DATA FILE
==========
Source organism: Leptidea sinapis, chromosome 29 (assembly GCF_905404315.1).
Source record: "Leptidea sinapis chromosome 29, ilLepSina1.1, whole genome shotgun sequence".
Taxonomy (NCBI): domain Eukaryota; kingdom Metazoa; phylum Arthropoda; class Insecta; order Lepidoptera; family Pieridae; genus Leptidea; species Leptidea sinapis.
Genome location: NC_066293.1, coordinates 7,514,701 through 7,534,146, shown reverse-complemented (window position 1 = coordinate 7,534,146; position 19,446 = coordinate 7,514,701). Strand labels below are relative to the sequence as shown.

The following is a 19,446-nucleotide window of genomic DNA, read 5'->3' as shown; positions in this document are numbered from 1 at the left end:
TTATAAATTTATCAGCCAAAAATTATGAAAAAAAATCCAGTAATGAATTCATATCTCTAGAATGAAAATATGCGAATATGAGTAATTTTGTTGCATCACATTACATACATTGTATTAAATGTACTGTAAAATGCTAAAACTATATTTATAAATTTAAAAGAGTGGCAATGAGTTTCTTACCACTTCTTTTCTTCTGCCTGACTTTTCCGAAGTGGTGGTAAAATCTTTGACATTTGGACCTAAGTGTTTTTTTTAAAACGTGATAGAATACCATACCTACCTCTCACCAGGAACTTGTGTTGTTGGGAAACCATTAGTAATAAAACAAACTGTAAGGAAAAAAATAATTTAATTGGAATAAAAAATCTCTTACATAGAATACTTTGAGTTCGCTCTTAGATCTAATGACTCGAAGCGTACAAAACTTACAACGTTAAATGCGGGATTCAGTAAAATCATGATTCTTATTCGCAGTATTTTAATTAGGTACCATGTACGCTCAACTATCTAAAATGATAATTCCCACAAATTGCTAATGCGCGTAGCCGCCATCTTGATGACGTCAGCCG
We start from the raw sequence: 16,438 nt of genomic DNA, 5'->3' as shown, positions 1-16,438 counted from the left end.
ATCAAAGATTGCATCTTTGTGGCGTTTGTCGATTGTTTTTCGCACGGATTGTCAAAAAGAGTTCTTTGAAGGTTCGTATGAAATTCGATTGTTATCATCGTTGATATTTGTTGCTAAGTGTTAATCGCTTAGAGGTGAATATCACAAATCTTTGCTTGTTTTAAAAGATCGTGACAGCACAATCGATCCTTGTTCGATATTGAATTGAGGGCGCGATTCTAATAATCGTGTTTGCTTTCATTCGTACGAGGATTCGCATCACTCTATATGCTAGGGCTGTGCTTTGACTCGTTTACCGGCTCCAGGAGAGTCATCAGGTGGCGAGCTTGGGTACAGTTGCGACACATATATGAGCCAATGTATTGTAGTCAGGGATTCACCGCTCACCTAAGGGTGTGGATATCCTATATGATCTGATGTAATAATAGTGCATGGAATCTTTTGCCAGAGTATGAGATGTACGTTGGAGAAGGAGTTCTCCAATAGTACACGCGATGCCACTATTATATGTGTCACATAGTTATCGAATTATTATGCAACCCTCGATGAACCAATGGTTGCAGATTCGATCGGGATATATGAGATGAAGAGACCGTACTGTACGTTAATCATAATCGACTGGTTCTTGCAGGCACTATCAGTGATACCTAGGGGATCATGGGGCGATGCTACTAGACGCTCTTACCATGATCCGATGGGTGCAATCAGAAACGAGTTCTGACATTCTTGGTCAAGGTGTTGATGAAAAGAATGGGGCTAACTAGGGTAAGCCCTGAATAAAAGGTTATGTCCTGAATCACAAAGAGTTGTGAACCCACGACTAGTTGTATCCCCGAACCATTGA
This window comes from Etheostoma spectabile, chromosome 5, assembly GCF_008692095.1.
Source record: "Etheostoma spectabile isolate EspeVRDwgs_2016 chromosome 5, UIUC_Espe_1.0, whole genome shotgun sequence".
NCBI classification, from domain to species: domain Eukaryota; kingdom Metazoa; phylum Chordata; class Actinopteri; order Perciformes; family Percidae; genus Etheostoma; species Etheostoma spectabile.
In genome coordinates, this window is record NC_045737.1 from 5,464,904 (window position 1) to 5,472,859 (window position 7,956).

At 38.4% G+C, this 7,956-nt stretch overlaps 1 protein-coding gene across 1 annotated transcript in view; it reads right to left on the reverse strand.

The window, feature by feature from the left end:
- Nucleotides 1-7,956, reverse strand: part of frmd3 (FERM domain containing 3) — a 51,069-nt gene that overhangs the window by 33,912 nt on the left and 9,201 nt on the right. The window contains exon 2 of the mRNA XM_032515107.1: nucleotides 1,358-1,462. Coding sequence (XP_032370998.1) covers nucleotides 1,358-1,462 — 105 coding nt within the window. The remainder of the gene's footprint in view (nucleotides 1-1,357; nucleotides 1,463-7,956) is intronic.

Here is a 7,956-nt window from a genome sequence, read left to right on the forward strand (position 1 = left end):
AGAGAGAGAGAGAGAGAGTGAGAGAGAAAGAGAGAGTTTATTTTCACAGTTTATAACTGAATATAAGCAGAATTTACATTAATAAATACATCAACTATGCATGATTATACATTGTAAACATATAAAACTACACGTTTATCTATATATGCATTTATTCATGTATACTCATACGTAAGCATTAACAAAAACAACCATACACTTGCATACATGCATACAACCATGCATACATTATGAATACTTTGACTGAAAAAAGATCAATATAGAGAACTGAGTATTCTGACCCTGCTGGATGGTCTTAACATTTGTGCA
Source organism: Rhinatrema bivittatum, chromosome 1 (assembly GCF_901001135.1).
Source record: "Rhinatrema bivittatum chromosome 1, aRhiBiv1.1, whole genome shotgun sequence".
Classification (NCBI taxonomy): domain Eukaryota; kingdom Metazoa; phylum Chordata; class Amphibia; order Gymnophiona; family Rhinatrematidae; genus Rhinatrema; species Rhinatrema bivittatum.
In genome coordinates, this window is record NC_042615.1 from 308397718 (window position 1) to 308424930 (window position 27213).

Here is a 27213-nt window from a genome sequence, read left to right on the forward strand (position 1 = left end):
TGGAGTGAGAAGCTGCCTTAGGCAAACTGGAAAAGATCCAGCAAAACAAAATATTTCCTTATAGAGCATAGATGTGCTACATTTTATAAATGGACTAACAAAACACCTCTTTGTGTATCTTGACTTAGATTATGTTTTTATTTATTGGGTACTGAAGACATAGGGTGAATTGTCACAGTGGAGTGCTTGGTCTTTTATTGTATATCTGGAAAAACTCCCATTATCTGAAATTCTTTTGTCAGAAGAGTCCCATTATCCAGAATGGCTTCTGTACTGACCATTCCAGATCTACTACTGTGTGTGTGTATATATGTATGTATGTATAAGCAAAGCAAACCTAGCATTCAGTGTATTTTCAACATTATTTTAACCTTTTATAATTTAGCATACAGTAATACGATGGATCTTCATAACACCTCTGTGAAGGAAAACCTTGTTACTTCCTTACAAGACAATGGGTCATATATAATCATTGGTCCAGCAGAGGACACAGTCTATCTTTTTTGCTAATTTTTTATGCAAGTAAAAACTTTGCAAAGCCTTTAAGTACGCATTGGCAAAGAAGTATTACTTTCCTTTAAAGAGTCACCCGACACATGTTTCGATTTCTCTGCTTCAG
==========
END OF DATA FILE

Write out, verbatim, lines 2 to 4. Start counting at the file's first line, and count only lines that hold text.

Source record: "Leptidea sinapis chromosome 29, ilLepSina1.1, whole genome shotgun sequence".
Taxonomy (NCBI): domain Eukaryota; kingdom Metazoa; phylum Arthropoda; class Insecta; order Lepidoptera; family Pieridae; genus Leptidea; species Leptidea sinapis.
Genome location: NC_066293.1, coordinates 7,514,701 through 7,534,146, shown reverse-complemented (window position 1 = coordinate 7,534,146; position 19,446 = coordinate 7,514,701). Strand labels below are relative to the sequence as shown.